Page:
Such a new generation of apps could be a big trend like social was, Ganesan said.
Already one early AR milestone—the toolkit Apple released in June for putting virtual content in the real world—is showing the possibilities. Developers can layer AR onto their App Store products.
The deal flow for startups with AR-based apps already is high, said Daniel Gulati, a principal at Comcast Ventures.
“It just feels like we’re going to see this new wave of AR based apps…that are going to be fundamentally different,” he said.
Many obvious use cases exist for speech, as well, such as gaming or purchases, as Amazon is trying to encourage with its Alexa discounts. And if Alexa becomes the consumer’s go-to speech assistant, it is approaching substantial market size, with an estimated installed base of close to 11 million Alexa-based speakers and devices at mid-year.
But significant hurdles remain. Speech, for one, is still in a play-around mode for many people and can’t afford its present level of mistakes. Few people, if any, live their lives by relying on Alexa-powered speakers. Monetization models also are unclear for startups in a system that is controlled end to end by a company such as Amazon.
Speech in its present form is murky for investors, Gulati noted.
Augmented reality is another technology that has proven hard to crack. Pokemon Go, now one-year-old, showed what is possible, but interest in the game faded as the development team behind it shifted resources to infrastructure from new features.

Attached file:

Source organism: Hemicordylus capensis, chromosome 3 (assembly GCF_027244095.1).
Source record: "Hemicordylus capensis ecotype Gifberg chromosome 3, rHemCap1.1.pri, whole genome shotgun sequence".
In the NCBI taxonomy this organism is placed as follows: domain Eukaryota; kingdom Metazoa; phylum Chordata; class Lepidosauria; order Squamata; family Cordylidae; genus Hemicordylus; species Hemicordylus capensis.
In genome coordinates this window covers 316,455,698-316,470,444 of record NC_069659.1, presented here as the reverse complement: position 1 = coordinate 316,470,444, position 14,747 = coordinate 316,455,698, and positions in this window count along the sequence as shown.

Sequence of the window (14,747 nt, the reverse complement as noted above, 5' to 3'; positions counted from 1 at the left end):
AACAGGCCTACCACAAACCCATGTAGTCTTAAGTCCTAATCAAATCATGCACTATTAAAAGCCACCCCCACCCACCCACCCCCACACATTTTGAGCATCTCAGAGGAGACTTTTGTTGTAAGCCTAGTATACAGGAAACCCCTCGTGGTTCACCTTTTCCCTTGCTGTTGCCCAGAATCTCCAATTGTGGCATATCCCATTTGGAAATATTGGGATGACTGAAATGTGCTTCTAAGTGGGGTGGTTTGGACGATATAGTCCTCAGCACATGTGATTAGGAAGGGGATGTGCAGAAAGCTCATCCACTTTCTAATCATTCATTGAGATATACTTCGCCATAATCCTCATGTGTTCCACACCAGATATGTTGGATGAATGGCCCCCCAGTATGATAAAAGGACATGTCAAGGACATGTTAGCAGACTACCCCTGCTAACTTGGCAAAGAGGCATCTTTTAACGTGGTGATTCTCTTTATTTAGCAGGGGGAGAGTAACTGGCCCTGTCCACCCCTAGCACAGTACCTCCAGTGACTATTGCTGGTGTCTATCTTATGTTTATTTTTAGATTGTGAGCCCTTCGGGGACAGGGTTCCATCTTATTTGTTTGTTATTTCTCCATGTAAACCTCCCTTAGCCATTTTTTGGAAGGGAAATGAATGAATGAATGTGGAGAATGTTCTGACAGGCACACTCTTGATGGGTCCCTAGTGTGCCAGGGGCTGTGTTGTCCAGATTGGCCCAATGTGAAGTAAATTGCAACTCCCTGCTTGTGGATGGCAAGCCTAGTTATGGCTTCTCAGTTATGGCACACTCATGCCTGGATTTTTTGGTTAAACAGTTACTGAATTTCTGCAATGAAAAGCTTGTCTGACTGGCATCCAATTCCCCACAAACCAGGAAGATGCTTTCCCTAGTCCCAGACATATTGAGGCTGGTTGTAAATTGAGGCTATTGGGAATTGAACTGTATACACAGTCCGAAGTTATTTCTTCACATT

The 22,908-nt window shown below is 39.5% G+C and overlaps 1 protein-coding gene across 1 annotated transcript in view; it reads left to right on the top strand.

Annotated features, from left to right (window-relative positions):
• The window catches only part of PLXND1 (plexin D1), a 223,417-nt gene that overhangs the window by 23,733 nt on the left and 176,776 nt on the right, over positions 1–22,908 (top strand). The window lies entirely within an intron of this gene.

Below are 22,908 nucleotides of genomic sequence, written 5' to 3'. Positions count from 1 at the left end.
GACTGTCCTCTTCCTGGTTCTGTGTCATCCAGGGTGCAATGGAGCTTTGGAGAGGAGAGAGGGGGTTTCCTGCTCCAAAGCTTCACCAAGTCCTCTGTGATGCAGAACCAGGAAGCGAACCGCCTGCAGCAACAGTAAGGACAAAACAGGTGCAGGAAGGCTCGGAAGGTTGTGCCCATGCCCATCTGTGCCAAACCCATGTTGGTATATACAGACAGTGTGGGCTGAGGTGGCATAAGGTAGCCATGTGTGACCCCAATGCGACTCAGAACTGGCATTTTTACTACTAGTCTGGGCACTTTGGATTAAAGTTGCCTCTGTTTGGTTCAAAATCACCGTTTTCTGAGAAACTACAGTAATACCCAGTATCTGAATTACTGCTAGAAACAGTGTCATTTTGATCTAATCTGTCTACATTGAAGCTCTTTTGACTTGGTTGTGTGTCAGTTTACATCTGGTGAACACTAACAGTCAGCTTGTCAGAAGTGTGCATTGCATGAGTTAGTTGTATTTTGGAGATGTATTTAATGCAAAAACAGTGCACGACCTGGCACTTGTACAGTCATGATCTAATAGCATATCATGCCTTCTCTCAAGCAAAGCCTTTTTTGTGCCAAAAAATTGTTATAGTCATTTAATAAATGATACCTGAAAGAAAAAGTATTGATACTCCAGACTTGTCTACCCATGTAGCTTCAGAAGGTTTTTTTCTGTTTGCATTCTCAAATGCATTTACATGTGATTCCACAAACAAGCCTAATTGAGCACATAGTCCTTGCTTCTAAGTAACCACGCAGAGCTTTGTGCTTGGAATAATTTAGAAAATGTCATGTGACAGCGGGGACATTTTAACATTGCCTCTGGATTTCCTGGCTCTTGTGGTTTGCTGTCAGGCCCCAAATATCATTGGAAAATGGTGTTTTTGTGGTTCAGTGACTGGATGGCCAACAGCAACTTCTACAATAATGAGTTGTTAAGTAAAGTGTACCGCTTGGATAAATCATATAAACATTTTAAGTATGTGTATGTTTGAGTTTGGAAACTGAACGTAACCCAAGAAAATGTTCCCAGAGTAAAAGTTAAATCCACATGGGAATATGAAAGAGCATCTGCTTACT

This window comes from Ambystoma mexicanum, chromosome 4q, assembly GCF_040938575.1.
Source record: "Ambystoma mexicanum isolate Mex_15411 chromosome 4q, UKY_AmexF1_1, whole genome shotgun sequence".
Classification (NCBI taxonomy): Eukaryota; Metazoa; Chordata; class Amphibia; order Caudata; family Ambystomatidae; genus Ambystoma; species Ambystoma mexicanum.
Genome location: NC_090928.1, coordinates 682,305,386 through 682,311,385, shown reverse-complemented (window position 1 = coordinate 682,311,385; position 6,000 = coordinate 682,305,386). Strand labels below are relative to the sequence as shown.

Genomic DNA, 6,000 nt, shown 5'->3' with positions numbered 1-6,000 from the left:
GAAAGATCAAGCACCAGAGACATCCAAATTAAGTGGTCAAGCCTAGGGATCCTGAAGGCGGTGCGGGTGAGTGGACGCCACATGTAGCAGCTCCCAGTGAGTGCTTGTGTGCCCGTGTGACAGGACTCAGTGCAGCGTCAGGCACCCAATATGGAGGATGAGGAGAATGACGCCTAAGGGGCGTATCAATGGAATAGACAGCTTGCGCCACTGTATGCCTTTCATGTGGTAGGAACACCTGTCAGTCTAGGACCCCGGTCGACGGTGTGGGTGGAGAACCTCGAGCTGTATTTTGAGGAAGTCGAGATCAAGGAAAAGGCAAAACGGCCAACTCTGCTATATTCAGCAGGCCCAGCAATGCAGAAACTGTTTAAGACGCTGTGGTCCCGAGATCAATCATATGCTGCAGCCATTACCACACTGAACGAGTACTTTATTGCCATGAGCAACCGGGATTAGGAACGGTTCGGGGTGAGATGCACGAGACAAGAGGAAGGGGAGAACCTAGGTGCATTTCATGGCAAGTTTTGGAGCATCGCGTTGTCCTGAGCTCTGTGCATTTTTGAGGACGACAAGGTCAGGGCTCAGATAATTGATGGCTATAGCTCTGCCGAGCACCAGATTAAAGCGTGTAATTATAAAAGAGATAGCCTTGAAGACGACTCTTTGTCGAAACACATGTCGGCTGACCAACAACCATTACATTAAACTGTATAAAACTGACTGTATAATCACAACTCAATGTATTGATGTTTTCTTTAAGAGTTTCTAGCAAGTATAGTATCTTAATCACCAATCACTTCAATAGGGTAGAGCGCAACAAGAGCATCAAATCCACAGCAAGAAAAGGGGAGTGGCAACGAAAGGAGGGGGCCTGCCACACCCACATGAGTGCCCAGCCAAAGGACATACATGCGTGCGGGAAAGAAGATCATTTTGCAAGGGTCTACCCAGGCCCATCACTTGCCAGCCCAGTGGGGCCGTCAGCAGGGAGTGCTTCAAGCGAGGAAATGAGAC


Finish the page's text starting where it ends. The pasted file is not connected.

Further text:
“I think AR is more likely to happen than virtual reality,” Ganesan said, but not for a couple of years.
History also offers a guide for what will be necessary for a new platform to succeed. For instance, Snapchat, which came on strong in the mobile messaging arena and seemed a candidate for a platform shift, failed to cross the chasm when it remained a closed system for developers. An open system seems a necessity.
Musical.ly, too, drew plenty of buzz, but wasn’t able to take the important step of broadening beyond its teenage audience.
A separate platform-like candidate that might be best called a “smart agent” also is an extension of mobile. But it is more than that.
The concept is that of an app that blends intelligence and personalization to anticipate needs, perform tasks for people and coordinate with other apps, said Rick Heitzmann, a managing director at FirstMark Capital and an investor in Pinterest and Airbnb.
On a trip to Los Angeles, for instance, it might recommend seafood restaurants near Santa Monica, knowing a user’s preference for food and where she is staying. It also might ask whether she wants to stay at the same Airbnb place as last visit, or identify hotels within five miles of the meetings scheduled on her calendar.
Perhaps it will even arrange a car-riding service, knowing when the user’s airplane is expected to arrive, or suggest renting a car for a trip to Disneyland, knowing it is cheapest way to get there with three kids.
“It’s wait and see whether that is a new platform,” Heitzmann said. “I’m not sure how much of it will be additional functions on existing platforms and how much will be a new platform.”
But should it come to fruition, its promise is one that startups will be eager to exploit.
It also may require changes to operating systems, or at least new APIs, and force companies to work together as they gather information and develop algorithms to make sense of it.